Fox analyst Mariano Trujillo on the stakes of CONCACAF Cup: “It’s the most important game” for Mexico

Fox analyst Mariano Trujillo on the stakes of CONCACAF Cup: “It’s the most important game” for Mexico

Saturday’s unprecedented CONCACAF Cup showdown between the U.S. and Mexico at the Rose Bowl is certainly the game of the year in Southern California and is a huge occasion for fans of both national teams. The game, which is a one-game playoff to determine which of the past two CONCACAF Gold Cup champions will represent the region in the 2017 Confederations Cup in Russia, is seen as an absolute must-win game on both sides, and should be a memorable chapter in the border rivalry.

One fascinating subplot of the game is the coaching situation. While Jurgen Klinsmann is settled in as the USMNT’s coach, an interim coach, UANL Tigres coach Ricardo “Tuca” Ferretti, is at the helm of El Tri. It’s a unique situation for such a high-stakes game, but while the pressure is on Mexico to deliver, Ferretti is well-supported as Mexico rallies behind their temporary boss in a bid to set the tone for the incoming permanent coach, reported to be Juan Carlos Osorio.

Former Mexico international Mariano Trujillo, now an analyst for Fox, spoke to about the importance of Saturday’s game for Mexico.

“It’s the most important game for the Mexican national team,” he said this week. “They did ok in the Gold Cup, I guess they played well in one or two games, one of those was the final, but other than that I think the level the team showed wasn’t the best. So even though they achieved the objective, the fans, the owners and the front office weren’t happy with the performances.”

“I think now, the mindset of the players, the coach, and the owners, it’s a little bit different. They obviously want to win the game, because they know if they don’t win it’s going to be a huge setback. Not only for the owners and for the staff but for the new coach.”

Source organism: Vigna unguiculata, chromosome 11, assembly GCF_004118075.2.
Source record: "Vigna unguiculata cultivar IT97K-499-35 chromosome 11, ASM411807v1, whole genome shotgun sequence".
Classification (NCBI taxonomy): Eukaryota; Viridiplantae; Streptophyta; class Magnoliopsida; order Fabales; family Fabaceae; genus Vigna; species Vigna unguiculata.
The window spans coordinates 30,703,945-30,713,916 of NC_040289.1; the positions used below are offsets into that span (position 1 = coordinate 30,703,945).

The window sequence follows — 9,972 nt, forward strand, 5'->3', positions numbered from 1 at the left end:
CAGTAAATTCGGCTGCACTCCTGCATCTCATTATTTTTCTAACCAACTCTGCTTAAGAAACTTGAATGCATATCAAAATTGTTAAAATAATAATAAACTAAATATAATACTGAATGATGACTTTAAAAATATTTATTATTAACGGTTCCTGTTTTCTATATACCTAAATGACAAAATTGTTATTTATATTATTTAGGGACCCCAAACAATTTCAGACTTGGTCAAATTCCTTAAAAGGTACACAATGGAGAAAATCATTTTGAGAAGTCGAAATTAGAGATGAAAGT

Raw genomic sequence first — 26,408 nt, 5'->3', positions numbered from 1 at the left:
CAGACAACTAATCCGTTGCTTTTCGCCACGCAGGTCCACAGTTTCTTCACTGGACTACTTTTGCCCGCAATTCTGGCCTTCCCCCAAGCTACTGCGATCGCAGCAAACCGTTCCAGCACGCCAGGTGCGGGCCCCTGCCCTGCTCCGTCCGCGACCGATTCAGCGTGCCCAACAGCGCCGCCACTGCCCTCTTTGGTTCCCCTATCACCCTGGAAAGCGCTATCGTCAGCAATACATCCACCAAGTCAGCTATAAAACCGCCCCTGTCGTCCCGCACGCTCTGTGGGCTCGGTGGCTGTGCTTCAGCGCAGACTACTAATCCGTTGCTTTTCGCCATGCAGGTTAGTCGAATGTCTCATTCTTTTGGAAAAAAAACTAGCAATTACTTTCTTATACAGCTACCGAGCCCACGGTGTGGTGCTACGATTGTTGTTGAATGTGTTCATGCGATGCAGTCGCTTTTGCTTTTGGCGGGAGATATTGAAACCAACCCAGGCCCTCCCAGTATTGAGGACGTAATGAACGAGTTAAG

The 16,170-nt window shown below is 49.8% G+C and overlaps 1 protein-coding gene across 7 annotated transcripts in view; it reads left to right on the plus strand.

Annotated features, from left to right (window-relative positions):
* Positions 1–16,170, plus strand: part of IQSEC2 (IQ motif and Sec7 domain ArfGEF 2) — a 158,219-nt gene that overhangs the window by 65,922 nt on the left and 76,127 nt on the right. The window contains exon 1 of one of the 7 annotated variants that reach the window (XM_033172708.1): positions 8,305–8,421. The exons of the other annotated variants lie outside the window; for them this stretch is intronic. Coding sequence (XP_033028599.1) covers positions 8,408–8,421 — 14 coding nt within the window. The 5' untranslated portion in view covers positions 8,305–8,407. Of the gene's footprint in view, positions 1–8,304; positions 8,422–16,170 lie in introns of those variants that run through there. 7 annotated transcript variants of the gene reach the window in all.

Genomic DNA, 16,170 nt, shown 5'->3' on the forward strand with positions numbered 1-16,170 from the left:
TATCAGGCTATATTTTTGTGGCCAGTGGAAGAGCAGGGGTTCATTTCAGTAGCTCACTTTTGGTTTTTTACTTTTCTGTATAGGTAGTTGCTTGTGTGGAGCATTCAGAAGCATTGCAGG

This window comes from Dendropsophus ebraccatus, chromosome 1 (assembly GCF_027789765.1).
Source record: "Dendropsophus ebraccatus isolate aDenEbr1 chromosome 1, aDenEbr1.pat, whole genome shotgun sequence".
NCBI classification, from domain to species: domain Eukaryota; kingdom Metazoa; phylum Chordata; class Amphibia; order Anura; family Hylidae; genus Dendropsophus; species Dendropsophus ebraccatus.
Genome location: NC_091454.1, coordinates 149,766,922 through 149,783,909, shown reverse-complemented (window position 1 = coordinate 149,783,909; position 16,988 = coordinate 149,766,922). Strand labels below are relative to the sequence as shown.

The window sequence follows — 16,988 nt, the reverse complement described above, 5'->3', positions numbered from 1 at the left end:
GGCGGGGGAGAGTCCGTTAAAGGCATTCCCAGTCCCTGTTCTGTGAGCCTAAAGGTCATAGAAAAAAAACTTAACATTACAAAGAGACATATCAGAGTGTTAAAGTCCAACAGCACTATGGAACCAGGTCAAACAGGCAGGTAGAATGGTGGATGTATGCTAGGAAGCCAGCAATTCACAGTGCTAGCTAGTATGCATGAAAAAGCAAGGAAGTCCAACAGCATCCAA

“They know what they’re playing for. They know what they’re going to face this weekend and one of the positive things I see under Tuca’s management is the confidence that the coach projects to the media to the fans and obviously to the players. He has a lot of experience and he knows how to manage all the atmosphere around a big game.”

Trujillo, who spent three seasons with Chivas USA in MLS, explained part of the reason Ferretti is respected despite the interim tag is because of the way he sets up his teams.

“If you analyze Tuca’s teams, he prioritizes order, organization. And obviously he likes to have players that have talent. We have a couple that can make a difference. But they won’t be like Messi or Ronaldo — they have to have the support of the rest of the team,” Trujillo said.

When asked which players he thought could step up and make the big play for his country, Trujillo pointed out young attacker Jesus “Tecatito” Corona and veteran Javier Aquino for Mexico, while citing Clint Dempsey’s experience and ability to step up during big occasions as a game-changing factor for the U.S. But he also discussed the possibility of Javier “Chicharito” Hernandez having the motivation to make a difference in this match.

“Even though he’s not as sharp as he used to be back in the day, he still has that level to prove he still has what it takes on the national team level,” said Trujillo. “I think he’s a little bit frustrated by the injury [he suffered] just before the Gold Cup. He wants to prove to himself, not the media and fans, in a big tournament or in a big game.”

The last time the two countries met in Southern California, it was the very same venue, the Rose Bowl, in the 2011 Gold Cup final. After the U.S. took an early 2-0 lead, Mexico came back and won 4-2. But Trujillo said he isn’t expecting a similar game on Saturday.

“I think it’s going to be a very tight game. Jurgen Klinsmann likes, just the same as Tuca, teams that are well-organized. They like their midfield to attack yet cover the spaces. I think it’s going to be a very similar style and in the end it’s going to be a very tight game in the middle of the field. In the end, it will be about the individual skill of the players in 1v1 situations and set pieces. I don’t see a lot of goals in the game.”

“I see a possibility of it going to extra time and probably PKs.”

CONCACAF Cup is sold out. The game, which kicks off a 6 pm PT on Saturday, will be broadcast on FS1 in English and Univision and UDN in Spanish.